The pan of eight XLBs, or soup dumplings, weren’t to the Din Tai Fung standard and were more dumpling than soup, but that didn’t bother me, and they were a good choice.┬áThe leeks (one must have one’s greens) were sauteed with mushrooms and carrots and were very good too; half were taken home, making the price, which seemed a bit high, more palatable. And I liked the taro tea.

By Chinese restaurant standards, the service was friendly, I liked all my items and would go back. It’s only a block from the multiplex, which was my next stop after lunch. Nothing wrong with regular old Noodle House, though. It’s tasty too.

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La Verne Public Library doors

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The La Verne Public Library doors were mentioned in Friday’s column about the new council chamber emblem. They were both done by woodworker Ruben Guajardo. I was told about the library work last November while doing interviews at City Hall and took the opportunity to walk across the parking lot to take a look.

Check out those doors! They were made, I’m told, out of a beloved oak tree that stood in front of La Verne Heights Elementary School and that had died. Even the door handles are unique.

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The library was dedicated in 1985, according to a plaque. It’s a county library branch, but thanks to the doors, it’s got some personality. The rest of the interior is very 1980s. But the lobby offers a striking silhouette of the doors.

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Favorite films of 2016

2016 was my slowest moviegoing year in forever: I saw 16 new releases in theaters, a number that includes three that were released in late 2015 (Anomalisa, Big Short, Son of Saul) and two re-releases of classic films (Chimes at Midnight, Howards End). Thus, my Top 10 would include all but one of the 2016 releases I saw.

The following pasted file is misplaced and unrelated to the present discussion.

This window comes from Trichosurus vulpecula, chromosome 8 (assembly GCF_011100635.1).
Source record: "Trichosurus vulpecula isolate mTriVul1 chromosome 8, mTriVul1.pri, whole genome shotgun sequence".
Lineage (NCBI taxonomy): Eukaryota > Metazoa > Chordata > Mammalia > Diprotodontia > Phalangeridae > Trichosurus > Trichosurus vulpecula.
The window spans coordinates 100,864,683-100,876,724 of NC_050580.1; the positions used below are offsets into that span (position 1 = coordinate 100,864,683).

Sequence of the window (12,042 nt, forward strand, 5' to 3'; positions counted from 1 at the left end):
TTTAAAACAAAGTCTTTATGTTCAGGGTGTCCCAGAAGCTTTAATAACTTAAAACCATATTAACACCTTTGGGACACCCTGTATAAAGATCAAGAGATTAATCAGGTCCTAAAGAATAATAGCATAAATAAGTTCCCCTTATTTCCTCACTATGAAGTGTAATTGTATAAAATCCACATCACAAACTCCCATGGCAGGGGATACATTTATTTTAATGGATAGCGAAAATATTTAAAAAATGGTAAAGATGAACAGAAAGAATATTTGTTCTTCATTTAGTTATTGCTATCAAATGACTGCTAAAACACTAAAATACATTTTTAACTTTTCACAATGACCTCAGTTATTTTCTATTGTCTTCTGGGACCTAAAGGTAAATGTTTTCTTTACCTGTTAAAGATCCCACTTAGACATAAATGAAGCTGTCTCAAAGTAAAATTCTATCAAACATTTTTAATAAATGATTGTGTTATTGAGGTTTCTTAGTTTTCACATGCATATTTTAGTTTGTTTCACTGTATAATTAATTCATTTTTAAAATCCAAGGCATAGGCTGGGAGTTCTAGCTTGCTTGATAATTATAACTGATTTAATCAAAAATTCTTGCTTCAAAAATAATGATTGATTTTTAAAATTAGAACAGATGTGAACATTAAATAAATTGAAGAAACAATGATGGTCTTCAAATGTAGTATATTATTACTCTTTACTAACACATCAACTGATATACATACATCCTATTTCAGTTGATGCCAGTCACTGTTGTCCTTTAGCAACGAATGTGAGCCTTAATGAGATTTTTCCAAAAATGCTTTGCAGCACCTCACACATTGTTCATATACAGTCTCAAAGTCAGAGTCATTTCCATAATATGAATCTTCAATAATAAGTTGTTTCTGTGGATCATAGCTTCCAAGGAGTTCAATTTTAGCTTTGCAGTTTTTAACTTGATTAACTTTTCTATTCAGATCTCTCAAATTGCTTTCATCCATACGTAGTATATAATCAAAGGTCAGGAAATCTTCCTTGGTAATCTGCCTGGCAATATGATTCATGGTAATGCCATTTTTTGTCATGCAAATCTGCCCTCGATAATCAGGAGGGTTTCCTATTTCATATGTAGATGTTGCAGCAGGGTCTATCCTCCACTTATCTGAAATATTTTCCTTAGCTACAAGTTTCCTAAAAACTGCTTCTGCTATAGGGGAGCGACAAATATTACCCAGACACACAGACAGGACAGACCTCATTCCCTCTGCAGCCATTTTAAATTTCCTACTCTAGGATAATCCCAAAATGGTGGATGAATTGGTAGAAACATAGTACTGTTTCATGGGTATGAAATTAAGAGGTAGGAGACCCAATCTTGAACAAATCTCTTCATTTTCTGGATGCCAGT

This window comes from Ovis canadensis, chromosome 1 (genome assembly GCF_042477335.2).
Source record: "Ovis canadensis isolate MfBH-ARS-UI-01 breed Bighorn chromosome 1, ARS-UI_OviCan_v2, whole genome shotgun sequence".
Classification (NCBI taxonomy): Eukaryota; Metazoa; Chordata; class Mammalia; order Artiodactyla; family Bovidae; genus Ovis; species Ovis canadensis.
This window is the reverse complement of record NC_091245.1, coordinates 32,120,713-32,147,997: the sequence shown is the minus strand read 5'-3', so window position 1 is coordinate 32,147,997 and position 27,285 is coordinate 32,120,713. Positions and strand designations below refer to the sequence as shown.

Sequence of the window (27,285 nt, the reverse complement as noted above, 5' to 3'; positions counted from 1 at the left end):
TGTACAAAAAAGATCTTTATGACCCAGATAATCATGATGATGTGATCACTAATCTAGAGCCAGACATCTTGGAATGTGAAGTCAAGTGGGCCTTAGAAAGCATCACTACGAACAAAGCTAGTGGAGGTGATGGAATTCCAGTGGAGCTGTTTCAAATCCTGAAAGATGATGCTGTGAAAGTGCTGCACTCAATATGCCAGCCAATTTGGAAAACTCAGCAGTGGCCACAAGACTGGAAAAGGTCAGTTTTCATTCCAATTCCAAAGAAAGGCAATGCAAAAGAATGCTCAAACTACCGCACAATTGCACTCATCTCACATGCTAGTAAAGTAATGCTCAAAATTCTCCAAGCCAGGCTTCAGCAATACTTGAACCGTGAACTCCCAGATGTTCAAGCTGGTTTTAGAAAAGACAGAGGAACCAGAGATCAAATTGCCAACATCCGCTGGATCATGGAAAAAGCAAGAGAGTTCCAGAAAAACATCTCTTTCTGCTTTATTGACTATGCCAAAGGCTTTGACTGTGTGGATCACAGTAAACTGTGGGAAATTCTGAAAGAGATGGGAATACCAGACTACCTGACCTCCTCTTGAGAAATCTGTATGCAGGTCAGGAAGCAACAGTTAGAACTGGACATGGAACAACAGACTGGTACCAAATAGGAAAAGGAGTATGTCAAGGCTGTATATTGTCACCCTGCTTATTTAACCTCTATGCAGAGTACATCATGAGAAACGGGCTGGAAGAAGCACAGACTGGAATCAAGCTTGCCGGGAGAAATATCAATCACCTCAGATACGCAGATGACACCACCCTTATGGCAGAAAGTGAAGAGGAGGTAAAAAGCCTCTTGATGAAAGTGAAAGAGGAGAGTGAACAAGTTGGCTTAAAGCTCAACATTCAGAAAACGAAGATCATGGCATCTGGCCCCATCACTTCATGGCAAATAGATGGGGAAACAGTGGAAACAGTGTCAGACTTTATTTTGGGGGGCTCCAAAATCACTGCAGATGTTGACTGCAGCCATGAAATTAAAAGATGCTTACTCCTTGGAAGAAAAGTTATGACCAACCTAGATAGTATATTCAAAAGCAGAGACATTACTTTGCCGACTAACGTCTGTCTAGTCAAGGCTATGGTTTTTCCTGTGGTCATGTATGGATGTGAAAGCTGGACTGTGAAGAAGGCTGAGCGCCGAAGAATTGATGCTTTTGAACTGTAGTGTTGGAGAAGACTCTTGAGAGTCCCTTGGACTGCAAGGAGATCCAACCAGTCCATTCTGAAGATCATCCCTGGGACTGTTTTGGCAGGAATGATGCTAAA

This isn’t a reflection on the quality of films out there, I hasten to say, but rather on my priorities this past year. Many weekends I felt I couldn’t spare two or three hours for a movie because I needed time to work on my book, and then there was laundry to do, groceries to buy, papers to read. You know how it is.

Still, this annual post is a tradition, my choices might make you check out a movie and it’s always good to ask the movie lovers among you: What movies did you like, or dislike, this past year? While we await your comments, here’s my Top 11, i.e., everything I saw, ranked in descending order of interest. None were stinkers, although No. 11 wasn’t as interesting as a Justin Chang review led me to expect.

  1. Love and Friendship
  2. Manchester by the Sea
  3. City of Gold
  4. Hunt for the Wilderpeople
  5. Kubo and the Two Strings
  6. Weiner
  7. In Order of Disappearance
  8. La La Land
  9. Captain America: Civil War
  10. Dr. Strange
  11. The Shallows

I could add that Anomalisa was tonally monochromatic and disappointing, The Big Short and Son of Saul were excellent, Howards End held up and was great to see again, especially after having read the novel a few weeks earlier, and Chimes at Midnight was affecting and entertaining despite its low-budget, protracted genesis and oddly amateurish dialogue looping.